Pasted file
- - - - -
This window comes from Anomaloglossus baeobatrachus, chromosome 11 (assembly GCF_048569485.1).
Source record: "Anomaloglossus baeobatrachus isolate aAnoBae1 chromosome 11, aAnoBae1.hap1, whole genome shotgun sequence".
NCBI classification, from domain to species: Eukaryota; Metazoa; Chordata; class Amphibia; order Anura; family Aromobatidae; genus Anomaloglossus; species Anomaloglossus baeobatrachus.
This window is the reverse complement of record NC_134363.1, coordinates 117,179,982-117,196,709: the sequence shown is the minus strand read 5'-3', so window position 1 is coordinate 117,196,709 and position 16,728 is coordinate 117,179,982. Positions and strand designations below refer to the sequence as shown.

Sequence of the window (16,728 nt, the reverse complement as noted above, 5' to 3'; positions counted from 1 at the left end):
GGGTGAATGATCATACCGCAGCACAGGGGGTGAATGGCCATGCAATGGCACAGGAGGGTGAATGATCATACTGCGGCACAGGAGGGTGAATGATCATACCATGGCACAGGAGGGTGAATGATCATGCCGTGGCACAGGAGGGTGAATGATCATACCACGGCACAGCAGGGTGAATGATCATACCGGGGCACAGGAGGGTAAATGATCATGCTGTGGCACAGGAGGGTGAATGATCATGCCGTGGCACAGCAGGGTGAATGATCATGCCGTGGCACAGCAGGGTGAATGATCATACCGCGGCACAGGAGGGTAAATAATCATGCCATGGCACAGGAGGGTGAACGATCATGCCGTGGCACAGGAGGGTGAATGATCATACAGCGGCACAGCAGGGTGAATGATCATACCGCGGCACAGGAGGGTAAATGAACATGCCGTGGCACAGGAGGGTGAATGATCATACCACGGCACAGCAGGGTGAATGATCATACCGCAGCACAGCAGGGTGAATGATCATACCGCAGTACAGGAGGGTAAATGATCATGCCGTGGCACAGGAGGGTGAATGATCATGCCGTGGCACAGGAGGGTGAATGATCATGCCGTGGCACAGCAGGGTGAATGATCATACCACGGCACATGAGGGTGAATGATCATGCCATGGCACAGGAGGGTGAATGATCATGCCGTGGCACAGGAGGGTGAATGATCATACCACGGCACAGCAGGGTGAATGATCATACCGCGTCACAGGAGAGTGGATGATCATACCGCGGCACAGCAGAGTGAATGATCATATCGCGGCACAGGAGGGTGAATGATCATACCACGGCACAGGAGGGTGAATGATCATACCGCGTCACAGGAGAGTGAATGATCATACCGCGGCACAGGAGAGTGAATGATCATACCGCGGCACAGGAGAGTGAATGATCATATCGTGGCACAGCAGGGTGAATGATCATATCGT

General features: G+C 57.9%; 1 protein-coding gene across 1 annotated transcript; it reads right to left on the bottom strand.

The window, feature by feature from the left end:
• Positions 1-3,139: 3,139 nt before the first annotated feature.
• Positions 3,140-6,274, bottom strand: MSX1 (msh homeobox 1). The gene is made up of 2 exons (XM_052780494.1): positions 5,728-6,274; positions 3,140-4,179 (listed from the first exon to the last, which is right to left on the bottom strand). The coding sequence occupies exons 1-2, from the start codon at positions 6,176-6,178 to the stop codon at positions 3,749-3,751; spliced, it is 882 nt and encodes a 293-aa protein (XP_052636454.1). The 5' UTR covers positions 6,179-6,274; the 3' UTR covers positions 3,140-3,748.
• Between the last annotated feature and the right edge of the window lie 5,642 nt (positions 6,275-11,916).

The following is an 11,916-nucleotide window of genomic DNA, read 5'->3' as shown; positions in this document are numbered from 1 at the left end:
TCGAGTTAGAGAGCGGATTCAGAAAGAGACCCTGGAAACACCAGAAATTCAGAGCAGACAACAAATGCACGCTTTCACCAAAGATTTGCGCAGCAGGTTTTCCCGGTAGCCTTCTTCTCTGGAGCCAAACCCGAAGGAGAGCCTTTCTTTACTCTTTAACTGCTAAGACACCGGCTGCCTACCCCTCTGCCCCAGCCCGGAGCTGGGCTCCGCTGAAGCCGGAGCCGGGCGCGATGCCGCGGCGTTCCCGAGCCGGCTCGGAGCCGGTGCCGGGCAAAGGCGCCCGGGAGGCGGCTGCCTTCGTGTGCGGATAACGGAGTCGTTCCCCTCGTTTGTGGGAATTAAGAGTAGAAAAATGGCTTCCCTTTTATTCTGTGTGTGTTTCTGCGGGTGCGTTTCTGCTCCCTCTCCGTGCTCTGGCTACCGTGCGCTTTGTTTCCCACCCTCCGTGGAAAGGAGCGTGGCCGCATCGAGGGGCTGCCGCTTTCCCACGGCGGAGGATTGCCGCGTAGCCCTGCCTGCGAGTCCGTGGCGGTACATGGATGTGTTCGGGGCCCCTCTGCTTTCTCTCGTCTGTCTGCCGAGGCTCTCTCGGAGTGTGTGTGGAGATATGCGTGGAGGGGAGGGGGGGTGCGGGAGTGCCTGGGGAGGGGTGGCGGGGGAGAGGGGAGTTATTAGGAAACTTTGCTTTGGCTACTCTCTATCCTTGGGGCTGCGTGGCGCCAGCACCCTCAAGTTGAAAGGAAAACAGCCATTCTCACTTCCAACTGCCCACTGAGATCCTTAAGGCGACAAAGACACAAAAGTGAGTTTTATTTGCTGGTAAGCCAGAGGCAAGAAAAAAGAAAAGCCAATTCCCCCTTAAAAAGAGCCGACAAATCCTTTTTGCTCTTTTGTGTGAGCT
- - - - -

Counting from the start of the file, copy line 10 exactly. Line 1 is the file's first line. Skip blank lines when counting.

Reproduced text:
• Positions 3,140-6,274, bottom strand: MSX1 (msh homeobox 1). The gene is made up of 2 exons (XM_052780494.1): positions 5,728-6,274; positions 3,140-4,179 (listed from the first exon to the last, which is right to left on the bottom strand). The coding sequence occupies exons 1-2, from the start codon at positions 6,176-6,178 to the stop codon at positions 3,749-3,751; spliced, it is 882 nt and encodes a 293-aa protein (XP_052636454.1). The 5' UTR covers positions 6,179-6,274; the 3' UTR covers positions 3,140-3,748.